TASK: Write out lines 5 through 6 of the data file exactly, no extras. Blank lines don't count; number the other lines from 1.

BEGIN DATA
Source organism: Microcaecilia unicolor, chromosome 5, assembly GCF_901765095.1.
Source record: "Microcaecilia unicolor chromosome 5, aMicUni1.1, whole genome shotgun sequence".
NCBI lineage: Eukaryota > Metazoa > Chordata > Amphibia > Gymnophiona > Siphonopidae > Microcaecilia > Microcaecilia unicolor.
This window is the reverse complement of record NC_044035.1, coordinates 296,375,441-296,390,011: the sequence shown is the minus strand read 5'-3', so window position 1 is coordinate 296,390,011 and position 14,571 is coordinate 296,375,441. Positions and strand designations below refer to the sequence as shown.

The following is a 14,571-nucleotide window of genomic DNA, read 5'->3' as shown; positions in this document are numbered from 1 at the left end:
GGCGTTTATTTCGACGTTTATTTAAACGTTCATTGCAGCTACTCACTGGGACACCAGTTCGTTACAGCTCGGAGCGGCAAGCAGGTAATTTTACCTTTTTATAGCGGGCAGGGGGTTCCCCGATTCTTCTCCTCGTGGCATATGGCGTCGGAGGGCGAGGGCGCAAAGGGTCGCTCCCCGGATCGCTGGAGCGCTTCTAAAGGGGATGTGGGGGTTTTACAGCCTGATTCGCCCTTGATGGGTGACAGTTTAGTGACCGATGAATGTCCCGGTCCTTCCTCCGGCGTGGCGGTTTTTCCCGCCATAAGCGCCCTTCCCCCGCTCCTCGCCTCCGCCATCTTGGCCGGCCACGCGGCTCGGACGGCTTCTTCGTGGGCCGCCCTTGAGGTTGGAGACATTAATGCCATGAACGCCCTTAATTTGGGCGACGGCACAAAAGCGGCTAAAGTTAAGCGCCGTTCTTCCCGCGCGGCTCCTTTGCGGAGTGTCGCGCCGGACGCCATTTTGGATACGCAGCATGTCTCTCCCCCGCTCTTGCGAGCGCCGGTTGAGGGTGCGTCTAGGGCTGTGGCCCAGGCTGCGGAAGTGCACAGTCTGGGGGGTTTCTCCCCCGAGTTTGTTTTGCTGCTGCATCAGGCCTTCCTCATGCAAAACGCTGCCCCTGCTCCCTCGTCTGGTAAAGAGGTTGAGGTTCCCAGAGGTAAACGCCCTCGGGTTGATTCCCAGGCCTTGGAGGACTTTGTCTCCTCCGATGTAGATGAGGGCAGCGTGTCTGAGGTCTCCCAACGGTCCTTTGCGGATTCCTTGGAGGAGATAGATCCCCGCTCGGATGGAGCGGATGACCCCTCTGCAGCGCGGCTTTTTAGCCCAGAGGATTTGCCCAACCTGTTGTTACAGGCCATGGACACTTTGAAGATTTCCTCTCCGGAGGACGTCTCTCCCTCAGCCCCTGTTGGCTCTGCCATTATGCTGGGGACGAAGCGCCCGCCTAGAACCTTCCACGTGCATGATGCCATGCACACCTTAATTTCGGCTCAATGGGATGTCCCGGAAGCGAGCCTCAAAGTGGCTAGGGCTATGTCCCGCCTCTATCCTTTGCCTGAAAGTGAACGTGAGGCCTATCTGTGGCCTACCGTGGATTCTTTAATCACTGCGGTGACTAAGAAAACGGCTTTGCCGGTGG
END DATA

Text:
The following is a 14,571-nucleotide window of genomic DNA, read 5'->3' as shown; positions in this document are numbered from 1 at the left end:
GGCGTTTATTTCGACGTTTATTTAAACGTTCATTGCAGCTACTCACTGGGACACCAGTTCGTTACAGCTCGGAGCGGCAAGCAGGTAATTTTACCTTTTTATAGCGGGCAGGGGGTTCCCCGATTCTTCTCCTCGTGGCATATGGCGTCGGAGGGCGAGGGCGCAAAGGGTCGCTCCCCGGATCGCTGGAGCGCTTCTAAAGGGGATGTGGGGGTTTTACAGCCTGATTCGCCCTTGATGGGTGACAGTTTAGTGACCGATGAATGTCCCGGTCCTTCCTCCGGCGTGGCGGTTTTTCCCGCCATAAGCGCCCTTCCCCCGCTCCTCGCCTCCGCCATCTTGGCCGGCCACGCGGCTCGGACGGCTTCTTCGTGGGCCGCCCTTGAGGTTGGAGACATTAATGCCATGAACGCCCTTAATTTGGGCGACGGCACAAAAGCGGCTAAAGTTAAGCGCCGTTCTTCCCGCGCGGCTCCTTTGCGGAGTGTCGCGCCGGACGCCATTTTGGATACGCAGCATGTCTCTCCCCCGCTCTTGCGAGCGCCGGTTGAGGGTGCGTCTAGGGCTGTGGCCCAGGCTGCGGAAGTGCACAGTCTGGGGGGTTTCTCCCCCGAGTTTGTTTTGCTGCTGCATCAGGCCTTCCTCATGCAAAACGCTGCCCCTGCTCCCTCGTCTGGTAAAGAGGTTGAGGTTCCCAGAGGTAAACGCCCTCGGGTTGATTCCCAGGCCTTGGAGGACTTTGTCTCCTCCGATGTAGATGAGGGCAGCGTGTCTGAGGTCTCCCAACGGTCCTTTGCGGATTCCTTGGAGGAGATAGATCCCCGCTCGGATGGAGCGGATGACCCCTCTGCAGCGCGGCTTTTTAGCCCAGAGGATTTGCCCAACCTGTTGTTACAGGCCATGGACACTTTGAAGATTTCCTCTCCGGAGGACGTCTCTCCCTCAGCCCCTGTTGGCTCTGCCATTATGCTGGGGACGAAGCGCCCGCCTAGAACCTTCCACGTGCATGATGCCATGCACACCTTAATTTCGGCTCAATGGGATGTCCCGGAAGCGAGCCTCAAAGTGGCTAGGGCTATGTCCCGCCTCTATCCTTTGCCTGAAAGTGAACGTGAGGCCTATCTGTGGCCTACCGTGGATTCTTTAATCACTGCGGTGACTAAGAAAACGGCTTTGCCGGTGG